One year after the inaugural Women’s March on Washington, activists across the country are getting ready to hit the streets again, including some in Pittsburgh.
On a snowy Wednesday evening, volunteers gathered at Pittsburgh Mennonite Church in Swissvale, Pa. to make protest signs.
Organizer Karen Hochberg worked on one that read, “We The People.”
Deborah Fyock said she planned on writing, “I’m nastier this year,” on her poster.
“I’ve made a bunch of them, and they’re glitzing them up for me,” said Hochberg before handing a sign off to be covered in glitter. “The kids are putting the glam on for me.”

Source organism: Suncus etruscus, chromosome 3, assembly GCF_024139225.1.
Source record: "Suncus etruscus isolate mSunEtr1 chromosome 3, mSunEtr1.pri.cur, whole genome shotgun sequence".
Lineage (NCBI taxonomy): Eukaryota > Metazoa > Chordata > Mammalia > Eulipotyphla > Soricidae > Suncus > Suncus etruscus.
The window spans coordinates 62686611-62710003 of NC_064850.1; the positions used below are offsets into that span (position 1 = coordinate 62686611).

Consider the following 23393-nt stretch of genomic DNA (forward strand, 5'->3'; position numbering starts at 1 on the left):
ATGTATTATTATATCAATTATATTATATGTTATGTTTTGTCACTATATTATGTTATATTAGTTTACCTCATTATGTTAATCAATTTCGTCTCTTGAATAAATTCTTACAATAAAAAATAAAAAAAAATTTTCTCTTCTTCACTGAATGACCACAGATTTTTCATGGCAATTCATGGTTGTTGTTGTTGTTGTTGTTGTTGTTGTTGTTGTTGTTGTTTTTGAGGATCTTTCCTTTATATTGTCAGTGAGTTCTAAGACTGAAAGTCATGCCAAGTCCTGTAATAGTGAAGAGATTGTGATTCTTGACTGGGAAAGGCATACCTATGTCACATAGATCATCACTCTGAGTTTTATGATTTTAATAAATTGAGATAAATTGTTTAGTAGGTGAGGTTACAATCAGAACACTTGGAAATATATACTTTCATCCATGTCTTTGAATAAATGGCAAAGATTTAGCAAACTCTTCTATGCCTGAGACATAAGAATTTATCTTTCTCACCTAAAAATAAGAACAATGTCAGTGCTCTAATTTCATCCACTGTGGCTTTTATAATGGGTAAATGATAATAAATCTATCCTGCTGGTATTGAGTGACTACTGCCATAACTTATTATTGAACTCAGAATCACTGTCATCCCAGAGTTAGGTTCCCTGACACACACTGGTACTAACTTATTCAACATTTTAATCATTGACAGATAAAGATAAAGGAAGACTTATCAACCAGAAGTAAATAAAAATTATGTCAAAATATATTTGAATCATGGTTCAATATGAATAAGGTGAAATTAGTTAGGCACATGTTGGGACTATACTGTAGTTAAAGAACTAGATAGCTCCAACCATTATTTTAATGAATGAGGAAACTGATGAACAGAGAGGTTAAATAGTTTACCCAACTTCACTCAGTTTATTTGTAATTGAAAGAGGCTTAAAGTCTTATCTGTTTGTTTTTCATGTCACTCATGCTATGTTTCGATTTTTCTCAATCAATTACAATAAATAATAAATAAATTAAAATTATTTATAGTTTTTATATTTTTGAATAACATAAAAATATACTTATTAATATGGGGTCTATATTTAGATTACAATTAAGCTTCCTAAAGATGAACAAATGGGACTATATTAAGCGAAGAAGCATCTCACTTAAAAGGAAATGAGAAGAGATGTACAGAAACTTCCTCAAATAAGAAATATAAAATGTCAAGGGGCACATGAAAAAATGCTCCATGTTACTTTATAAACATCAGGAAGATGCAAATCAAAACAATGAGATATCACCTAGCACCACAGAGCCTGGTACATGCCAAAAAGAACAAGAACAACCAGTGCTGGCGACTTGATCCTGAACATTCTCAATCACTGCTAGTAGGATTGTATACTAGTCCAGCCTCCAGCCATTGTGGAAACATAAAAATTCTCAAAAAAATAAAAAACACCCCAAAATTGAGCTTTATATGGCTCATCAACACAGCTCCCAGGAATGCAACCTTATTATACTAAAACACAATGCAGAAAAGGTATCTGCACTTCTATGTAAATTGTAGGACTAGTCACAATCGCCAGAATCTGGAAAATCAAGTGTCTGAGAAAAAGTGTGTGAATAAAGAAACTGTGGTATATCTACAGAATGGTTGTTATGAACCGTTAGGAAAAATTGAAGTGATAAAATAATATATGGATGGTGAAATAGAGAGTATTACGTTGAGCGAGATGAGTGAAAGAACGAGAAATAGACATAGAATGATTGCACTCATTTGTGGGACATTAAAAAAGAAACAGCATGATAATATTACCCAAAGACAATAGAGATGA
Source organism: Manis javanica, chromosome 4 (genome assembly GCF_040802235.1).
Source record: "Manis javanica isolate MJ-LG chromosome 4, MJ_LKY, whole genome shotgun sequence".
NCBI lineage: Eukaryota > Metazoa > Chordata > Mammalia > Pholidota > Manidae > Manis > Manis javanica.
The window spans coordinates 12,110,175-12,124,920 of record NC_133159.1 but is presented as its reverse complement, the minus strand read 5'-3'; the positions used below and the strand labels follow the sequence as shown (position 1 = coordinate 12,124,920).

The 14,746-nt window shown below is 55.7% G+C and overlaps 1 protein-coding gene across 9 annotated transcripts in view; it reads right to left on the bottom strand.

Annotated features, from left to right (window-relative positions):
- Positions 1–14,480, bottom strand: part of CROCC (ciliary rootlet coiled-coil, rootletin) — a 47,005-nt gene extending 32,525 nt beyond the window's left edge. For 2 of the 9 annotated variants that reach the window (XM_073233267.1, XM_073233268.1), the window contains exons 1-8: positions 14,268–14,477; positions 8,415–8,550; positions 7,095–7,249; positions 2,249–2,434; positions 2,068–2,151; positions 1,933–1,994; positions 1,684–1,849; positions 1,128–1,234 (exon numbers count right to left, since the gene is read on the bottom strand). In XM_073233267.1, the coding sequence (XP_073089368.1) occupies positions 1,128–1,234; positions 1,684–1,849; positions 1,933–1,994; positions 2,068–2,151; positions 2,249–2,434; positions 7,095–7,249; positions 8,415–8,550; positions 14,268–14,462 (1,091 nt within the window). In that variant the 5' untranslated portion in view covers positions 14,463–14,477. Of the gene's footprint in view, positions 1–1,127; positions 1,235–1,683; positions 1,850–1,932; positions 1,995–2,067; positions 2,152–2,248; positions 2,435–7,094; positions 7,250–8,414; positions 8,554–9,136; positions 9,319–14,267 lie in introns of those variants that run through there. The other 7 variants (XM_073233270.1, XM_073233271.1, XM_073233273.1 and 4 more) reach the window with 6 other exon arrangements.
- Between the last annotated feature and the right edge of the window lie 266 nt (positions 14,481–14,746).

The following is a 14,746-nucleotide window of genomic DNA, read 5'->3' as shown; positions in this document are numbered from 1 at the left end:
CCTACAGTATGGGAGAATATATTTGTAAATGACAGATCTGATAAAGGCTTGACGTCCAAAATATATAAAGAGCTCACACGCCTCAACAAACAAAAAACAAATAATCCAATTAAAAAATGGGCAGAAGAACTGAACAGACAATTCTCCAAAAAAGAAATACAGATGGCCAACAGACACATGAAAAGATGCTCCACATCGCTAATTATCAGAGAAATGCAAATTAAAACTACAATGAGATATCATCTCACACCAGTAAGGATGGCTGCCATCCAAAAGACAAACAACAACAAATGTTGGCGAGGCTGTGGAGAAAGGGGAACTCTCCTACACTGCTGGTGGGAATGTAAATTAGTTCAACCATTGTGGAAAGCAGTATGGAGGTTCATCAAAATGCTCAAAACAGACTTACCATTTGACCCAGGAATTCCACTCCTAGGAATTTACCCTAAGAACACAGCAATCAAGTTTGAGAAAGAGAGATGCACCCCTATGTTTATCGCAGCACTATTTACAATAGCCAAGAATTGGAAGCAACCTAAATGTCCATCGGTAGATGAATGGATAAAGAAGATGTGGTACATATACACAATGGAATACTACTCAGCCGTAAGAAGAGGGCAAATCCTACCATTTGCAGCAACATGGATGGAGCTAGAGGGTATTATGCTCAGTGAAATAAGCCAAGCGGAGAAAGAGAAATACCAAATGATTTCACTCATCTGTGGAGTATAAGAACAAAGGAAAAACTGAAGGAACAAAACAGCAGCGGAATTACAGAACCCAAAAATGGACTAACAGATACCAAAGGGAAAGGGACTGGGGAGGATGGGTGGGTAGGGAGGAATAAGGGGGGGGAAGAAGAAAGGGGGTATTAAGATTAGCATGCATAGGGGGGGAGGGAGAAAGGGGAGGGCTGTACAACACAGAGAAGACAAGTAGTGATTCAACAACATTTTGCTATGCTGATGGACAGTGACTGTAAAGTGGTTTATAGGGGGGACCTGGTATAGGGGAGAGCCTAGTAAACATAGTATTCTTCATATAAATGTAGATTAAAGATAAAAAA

Hochberg attended the Women’s March on Washington D.C. last year, but said it will be more meaningful to participate at home this time.
But a 2018 “sister march” in Pittsburgh wasn’t a guarantee. Last year, there was a lot of conflict. The original organizers had never done anything like it before, and when planning took to social media, there were claims that it was an event for white feminists. It resulted in two large demonstrations. The Women’s March downtown, and the Our Feminism Must Be Intersectional March in East Liberty.